Yes, this means little country towns in the middle of whoop whoop are going to have a better chance than ever of being connected to the internet via the NBN.

 Now, as Australia is such a large mass of land, this poses a problem in terms of making a commercially viable decision to use the same technology rolled out to say connect largely populated areas such as Sydney, Melbourne and Brisbane as the bush towns thus, they thought of viable technologies which would be somewhat similar in speed, performance and reliability and offer different solutions, for example their delivery methods are basically over Fibre, Copper, Fixed Wi-Fi and Satellite which of course each come with their good points and limitations too, each respective to each other.

 Many users who opt in, or are cutover during the NBN rollout process will have high expectations of super fast NBN download speed and stability, only to find out that the NBN technology rolled out within that particular area, was in fact was Fixed WIFI or VDSL2 type connections, which you may not see too much difference compared with your standard ADSL2 connection currently been in operation well over 15 years now.



If you’re looking to purchase a new home, should you buy in a FTTH or Fibre delivery area? OH YES YOU SHOULD! Frankly, if I was a new home buyer, I would certainly take that into consideration during the weighing up of pros and cons of purchasing  your dream property and probably offer an extra 10k on top of the purchase price to secure the deal. I’m sure most people would understand.


If you’re thinking about purchasing a property and consider yourself to be spending a considerable amount of time, 10-20 years and potentially growing a family, my recommendation to you would be to check:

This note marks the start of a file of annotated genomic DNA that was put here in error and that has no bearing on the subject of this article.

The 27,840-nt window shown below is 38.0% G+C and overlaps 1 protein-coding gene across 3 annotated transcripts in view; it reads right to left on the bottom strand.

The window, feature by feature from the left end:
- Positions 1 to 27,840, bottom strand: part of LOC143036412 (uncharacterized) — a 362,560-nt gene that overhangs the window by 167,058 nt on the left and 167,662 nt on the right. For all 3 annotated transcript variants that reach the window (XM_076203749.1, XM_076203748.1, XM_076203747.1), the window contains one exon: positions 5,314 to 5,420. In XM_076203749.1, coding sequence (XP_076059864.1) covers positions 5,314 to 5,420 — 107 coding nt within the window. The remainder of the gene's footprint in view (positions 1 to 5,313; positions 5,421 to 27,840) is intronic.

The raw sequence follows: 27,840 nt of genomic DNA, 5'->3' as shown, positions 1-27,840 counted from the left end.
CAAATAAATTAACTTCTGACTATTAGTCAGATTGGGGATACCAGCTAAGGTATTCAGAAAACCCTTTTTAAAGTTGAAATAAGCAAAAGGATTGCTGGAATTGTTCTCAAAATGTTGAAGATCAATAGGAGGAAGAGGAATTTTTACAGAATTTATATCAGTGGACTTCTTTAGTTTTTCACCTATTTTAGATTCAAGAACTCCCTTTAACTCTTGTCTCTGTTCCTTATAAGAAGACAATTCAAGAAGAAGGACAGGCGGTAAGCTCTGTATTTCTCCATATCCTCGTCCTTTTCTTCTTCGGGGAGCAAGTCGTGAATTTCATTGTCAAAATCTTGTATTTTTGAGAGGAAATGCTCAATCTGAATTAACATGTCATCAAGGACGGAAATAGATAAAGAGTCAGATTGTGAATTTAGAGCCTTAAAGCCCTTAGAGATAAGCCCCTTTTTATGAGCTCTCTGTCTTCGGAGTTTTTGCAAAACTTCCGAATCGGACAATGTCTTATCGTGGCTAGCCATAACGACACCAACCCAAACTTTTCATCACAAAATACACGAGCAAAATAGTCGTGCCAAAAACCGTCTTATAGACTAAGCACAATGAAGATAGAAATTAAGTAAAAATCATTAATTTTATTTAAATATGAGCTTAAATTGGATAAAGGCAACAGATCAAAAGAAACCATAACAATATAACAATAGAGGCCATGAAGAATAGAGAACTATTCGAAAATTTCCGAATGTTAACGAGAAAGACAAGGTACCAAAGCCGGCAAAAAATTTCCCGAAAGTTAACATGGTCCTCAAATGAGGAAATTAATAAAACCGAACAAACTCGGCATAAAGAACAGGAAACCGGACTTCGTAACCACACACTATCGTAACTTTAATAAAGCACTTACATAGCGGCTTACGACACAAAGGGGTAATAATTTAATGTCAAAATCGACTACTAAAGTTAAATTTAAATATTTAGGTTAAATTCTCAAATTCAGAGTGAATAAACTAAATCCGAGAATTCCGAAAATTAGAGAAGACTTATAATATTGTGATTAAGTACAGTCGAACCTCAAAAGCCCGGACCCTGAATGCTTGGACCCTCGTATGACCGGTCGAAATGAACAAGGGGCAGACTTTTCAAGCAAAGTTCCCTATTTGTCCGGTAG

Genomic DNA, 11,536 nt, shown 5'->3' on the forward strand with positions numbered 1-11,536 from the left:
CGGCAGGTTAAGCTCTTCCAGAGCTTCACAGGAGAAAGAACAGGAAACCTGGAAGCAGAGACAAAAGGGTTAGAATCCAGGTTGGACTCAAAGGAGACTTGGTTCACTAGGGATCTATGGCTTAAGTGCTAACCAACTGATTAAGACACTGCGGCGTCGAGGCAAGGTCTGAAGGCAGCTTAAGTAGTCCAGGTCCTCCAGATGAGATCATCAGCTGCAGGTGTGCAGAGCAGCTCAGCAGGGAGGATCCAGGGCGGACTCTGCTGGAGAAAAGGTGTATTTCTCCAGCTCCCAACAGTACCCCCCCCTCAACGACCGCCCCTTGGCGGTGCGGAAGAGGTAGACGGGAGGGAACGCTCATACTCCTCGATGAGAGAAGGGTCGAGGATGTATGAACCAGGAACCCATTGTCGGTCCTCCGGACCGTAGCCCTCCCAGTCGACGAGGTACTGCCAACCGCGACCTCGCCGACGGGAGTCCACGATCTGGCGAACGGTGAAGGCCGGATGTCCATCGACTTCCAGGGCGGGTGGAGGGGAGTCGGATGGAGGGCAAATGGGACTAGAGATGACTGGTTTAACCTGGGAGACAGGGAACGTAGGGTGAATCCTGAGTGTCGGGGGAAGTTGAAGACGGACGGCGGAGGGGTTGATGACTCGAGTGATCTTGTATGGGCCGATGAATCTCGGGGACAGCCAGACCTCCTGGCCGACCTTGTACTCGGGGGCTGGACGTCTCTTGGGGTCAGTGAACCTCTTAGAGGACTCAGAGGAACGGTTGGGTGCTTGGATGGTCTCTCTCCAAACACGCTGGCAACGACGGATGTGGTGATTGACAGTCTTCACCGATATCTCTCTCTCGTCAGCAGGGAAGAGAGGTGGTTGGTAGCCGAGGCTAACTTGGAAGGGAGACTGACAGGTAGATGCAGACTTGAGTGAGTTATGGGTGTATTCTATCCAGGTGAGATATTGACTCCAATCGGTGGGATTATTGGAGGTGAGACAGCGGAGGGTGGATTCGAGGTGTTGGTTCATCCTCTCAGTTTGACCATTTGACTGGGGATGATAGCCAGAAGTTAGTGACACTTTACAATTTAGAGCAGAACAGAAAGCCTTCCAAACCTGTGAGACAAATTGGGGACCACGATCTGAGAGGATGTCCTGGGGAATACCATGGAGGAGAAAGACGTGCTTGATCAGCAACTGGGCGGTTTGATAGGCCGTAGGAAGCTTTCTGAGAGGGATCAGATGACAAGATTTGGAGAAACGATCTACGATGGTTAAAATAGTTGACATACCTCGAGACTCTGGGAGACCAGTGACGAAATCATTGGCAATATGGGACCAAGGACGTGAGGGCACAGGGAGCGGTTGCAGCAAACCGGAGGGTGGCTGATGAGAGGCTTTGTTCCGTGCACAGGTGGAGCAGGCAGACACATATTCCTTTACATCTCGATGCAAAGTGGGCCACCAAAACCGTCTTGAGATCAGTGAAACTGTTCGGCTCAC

a) NBN is available within your area using NBN checker  
b) What technology is being utilised within the NBN’s rollout plan

 The last thing you want to do, if your household is heavily reliant on fast speed internet and constant streaming is to purchase a property where constant download struggles will present themselves, or especially if you’re within an area only supplying fixed wifi NBN and have weather affected internet that constantly plays up. Remember the days, of Austar Satellite that cuts out during heavy storms? Yes, that also will happen with your fixed wifi NBN WiFi connection in some situations. Of course there are error correction mechanisms but I’m not going to delve into a technical debate right now.

 In short: Buying a house? Make sure you buy in an area utilising FTTH technology for best download speed and reliability. That’s where fibre is delivered into your home or premises.


NBN Technologies – What NBN technologies are available and which ones are available in my area?

As mentioned earlier, NBN being the “brand” has multiple technologies delivering NBN services to various parts of Australia. In order to deliver customer internet connections, the NBN incorporate the following technologies within their Network.

 We recommend you look-up your residential street address on NBN’s availability checker, however my below overview should provide you with enough background information and knowledge surrounding what the technology represents once you identify which NBN type will be servicing your street, suburb or city.